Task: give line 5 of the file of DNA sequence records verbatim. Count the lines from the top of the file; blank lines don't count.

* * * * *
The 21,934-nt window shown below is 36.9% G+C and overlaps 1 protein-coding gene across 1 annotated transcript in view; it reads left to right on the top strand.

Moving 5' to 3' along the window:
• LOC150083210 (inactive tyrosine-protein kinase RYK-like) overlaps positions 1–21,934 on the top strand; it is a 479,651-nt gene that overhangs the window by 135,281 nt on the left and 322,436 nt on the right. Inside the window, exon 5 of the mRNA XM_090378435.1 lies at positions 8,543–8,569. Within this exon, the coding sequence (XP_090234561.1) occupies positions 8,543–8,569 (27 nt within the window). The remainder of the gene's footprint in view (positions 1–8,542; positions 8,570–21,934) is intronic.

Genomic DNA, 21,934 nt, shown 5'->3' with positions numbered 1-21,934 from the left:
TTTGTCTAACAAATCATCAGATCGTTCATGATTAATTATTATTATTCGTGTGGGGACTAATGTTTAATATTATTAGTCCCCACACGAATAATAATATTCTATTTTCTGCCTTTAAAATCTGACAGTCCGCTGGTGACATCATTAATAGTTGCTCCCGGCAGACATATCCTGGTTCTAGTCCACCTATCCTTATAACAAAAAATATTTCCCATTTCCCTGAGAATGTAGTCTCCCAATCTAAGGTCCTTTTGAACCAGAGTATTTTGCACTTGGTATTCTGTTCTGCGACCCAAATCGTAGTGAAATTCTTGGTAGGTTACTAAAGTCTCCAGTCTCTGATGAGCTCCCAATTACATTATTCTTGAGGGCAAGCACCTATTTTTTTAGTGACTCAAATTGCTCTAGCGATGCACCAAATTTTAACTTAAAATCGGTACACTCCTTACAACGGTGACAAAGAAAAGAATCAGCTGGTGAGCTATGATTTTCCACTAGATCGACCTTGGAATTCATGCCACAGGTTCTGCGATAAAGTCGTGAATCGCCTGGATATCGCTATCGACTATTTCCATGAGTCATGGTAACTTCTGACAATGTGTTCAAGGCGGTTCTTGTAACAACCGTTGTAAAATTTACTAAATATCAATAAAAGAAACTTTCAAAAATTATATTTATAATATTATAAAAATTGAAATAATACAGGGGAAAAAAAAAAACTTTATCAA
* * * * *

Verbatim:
TTTGTCTAACAAATCATCAGATCGTTCATGATTAATTATTATTATTCGTGTGGGGACTAATGTTTAATATTATTAGTCCCCACACGAATAATAATATTCTATTTTCTGCCTTTAAAATCTGACAGTCCGCTGGTGACATCATTAATAGTTGCTCCCGGCAGACATATCCTGGTTCTAGTCCACCTATCCTTATAACAAAAAATATTTCCCATTTCCCTGAGAATGTAGTCTCCCAATCTAAGGTCCTTTTGAACCAGAGTATTTTGCACTTGGTATTCTGTTCTGCGACCCAAATCGTAGTGAAATTCTTGGTAGGTTACTAAAGTCTCCAGTCTCTGATGAGCTCCCAATTACATTATTCTTGAGGGCAAGCACCTATTTTTTTAGTGACTCAAATTGCTCTAGCGATGCACCAAATTTTAACTTAAAATCGGTACACTCCTTACAACGGTGACAAAGAAAAGAATCAGCTGGTGAGCTATGATTTTCCACTAGATCGACCTTGGAATTCATGCCACAGGTTCTGCGATAAAGTCGTGAATCGCCTGGATATCGCTATCGACTATTTCCATGAGTCATGGTAACTTCTGACAATGTGTTCAAGGCGGTTCTTGTAACAACCGTTGTAAAATTTACTAAATATCAATAAAAGAAACTTTCAAAAATTATATTTATAATATTATAAAAATTGAAATAATACAGGGGAAAAAAAAAAACTTTATCAA